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You may have noticed that there's been a bit of controversy surrounding the recent Ghostbusters reboot. But while the movie seems to have received more positive reviews than negative ones, everyone agrees that the video game tie-in is awful. Now, it's been revealed that just three days after its release, the development studio behind the game filed for Chapter 7 bankruptcy.
As reported by Kotaku's Jason Schreier, Fireforge Games' Ghostbusters title was released alongside the movie on July 12 to overwhelmingly negative reviews, receiving an average rating of 41/100 from publications and a user score of 0.3/10, according to Metacritic.
The fact that the twin-stick shooter was developed in under eight months is likely one of the main reasons why it turned out so bad. On July 15, Fireforge started bankruptcy proceedings, but this had little relation to Ghostbusters' poor reception and sales.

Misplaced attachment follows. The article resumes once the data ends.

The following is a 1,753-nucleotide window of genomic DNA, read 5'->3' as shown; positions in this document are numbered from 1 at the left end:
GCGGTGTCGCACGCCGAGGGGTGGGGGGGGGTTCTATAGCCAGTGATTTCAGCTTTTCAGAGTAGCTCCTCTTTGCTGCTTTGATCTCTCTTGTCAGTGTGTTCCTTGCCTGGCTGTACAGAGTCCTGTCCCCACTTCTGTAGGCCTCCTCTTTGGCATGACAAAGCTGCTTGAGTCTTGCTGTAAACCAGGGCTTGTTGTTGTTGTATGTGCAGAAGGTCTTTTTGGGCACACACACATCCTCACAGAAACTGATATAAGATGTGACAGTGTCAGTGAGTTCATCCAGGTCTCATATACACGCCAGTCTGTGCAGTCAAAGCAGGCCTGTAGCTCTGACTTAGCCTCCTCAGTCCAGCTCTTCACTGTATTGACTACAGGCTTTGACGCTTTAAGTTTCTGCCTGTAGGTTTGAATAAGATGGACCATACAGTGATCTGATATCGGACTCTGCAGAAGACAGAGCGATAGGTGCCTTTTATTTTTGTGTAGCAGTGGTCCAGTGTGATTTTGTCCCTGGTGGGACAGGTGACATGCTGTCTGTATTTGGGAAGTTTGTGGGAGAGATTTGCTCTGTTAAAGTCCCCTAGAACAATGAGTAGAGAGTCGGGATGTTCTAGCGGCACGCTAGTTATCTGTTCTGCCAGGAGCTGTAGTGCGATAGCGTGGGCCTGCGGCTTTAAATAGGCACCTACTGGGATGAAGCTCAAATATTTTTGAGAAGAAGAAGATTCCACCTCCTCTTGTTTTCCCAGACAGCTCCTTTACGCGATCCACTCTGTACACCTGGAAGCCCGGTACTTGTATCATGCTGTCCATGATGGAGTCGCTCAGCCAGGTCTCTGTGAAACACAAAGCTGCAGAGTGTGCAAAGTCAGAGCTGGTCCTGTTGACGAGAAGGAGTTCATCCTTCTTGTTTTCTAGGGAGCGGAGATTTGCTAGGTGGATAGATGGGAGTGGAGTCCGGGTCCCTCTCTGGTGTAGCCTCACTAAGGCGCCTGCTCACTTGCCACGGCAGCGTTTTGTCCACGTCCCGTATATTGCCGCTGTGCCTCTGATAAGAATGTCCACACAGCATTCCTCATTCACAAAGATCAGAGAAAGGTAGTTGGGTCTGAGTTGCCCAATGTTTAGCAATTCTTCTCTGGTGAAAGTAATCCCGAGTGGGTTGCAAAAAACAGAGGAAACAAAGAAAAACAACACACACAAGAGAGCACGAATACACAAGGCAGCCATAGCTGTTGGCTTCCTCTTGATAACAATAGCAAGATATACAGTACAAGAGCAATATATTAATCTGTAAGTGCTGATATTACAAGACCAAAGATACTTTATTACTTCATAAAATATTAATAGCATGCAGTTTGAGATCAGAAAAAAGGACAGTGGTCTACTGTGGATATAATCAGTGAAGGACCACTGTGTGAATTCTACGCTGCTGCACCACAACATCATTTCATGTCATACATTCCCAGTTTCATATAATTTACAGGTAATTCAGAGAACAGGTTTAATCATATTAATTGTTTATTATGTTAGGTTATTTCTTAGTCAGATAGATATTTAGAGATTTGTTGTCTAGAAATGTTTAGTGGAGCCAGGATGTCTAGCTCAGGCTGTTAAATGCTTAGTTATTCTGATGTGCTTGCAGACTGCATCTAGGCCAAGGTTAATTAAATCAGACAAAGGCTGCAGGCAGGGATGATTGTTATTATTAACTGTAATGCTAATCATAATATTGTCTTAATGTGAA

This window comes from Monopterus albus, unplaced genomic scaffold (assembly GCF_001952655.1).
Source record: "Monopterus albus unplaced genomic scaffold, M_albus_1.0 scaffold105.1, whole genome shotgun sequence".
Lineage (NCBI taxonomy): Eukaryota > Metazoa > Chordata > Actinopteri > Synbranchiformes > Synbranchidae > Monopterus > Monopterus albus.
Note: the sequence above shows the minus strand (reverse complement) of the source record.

The studio, which was founded by ex-Blizzard employee Tim Campbell in 2011, had been embroiled in several lawsuits. Fireforge had worked on two unreleased MOBAs over the last five years. The first, codenamed Zeus, was to be published by hardware company Razer; the second, this one codenamed Atlas, was funded by Tencent. The Chinese publishing behemoth, which owns League of Legends developer Riot Games, has a 37 percent stake in Fireforge.
The bankruptcy filings show that Fireforge owes around $11.3 million to Tencent, and is also involved in a lawsuit with Min Productions - a company owned by Razer CEO Min-Liang Tan.
Tan says Fireforge used the money it was given to complete Zeus to work on Atlas, though the US firm claims it only started working on the Tencent title once Min Productions stopped paying it.
Additionally, Fireforge was sued in 2015 by lawyer Richard Land, who was selling off the games and IPs of Kingdoms of Amalur: Reckoning developer 38 Studios. He claims Fireforge signed a contract to license 38 Studios' social media platform, Helios, for $3.7 million, but instead used the money to hire former employees of the defunct company and develop a similar platform of its own.
So while the Ghostbusters game's failure wasn't directly responsible for Fireforge's bankruptcy, it may have bought the studio a little more time had it been successful.